Tuesday, December 29, 2009

When people complain for five years, sometimes I listen

As you may know, I make a lot of different kinds of cookies. I pride myself on my cookie-making ability and I have received many compliments over the years. But I have this guy who lives in my house - he's kind of a picky husband type - and no matter what kind of cookie I make, we have this following exchange:

Zack: These cookies are great, honey!
Me: Thanks.
Zack: But you know what would be really great? If you could make kolacky (a type of czech cookies) like my mom does.

(In the interest of full disclosure, Zack would like me to point out that I may be exaggerating. But not that much). So this Christmas, I decided to bite the bullet and ask his mom if she would teach me how to make kolacky. She very happily agreed (she's super nice) and here are the results of the teaching.

First, she pulled out this card.

This doesn't look that informative. But onward we go. First you take a pound of butter. Yes, a pound. That's four sticks. If my dad is reading this, you may want to avert your eyes. I know how you feel about butter.

Then you add an 8oz package of cream cheese and cream it together until it's all mixed up smoothly. Zack's mom is really really good at this part. She doesn't use a mixer or anything! She uses a wooden spoon and that's it.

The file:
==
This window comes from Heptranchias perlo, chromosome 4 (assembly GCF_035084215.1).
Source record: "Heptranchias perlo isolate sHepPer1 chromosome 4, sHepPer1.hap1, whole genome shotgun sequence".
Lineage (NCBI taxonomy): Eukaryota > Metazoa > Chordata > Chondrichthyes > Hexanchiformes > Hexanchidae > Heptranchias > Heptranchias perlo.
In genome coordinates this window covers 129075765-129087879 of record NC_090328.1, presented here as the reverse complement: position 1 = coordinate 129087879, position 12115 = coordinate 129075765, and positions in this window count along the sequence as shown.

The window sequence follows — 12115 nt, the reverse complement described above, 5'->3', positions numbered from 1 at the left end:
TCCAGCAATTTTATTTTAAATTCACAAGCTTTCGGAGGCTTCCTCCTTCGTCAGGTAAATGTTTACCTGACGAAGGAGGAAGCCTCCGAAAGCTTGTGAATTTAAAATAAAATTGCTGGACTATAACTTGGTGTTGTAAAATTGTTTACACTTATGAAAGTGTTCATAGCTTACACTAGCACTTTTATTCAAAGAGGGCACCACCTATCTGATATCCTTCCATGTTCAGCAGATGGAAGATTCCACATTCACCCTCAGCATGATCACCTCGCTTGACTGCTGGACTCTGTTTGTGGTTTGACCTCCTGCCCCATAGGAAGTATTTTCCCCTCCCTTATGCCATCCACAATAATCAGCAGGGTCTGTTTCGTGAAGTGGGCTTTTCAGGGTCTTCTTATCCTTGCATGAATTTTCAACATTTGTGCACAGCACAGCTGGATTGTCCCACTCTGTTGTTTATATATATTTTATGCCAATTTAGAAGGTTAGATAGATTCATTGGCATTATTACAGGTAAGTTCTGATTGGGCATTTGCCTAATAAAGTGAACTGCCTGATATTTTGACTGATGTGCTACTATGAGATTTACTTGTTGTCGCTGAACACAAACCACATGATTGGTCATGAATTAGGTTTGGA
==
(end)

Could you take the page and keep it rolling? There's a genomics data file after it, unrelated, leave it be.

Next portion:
I might use a mixer next time. Don't tell.

Then you slowly mix in the salt, sugar and flour, still using just your wooden spoon. You want to do this in batches so that it all gets incorporated in equally and so that flour doesn't fly everywhere and it you in the face. Divide your dough into four equal balls.

Then roll each ball into a log.

Wrap it in wax paper and freeze it overnight.

When you take our your dough the next day, thaw it for a little bit, then you're going to slice it into disks like this.

Then you pinch each disk to make sure it's malleable and roll each disk into a ball. Put them on a cookie sheet and smush your thumb in each one so there's a little well for you to put filling it.

Filling! Zack's mom buys the Solo brand pie filling. It comes in a can. I would usually never even consider using canned pie filling (because I am such a food snob), but Zack's mom uses it and it tastes good, so phooey on me (she also used those premade cans of french fried onions on top of a casserole. I hated myself for liking it so much).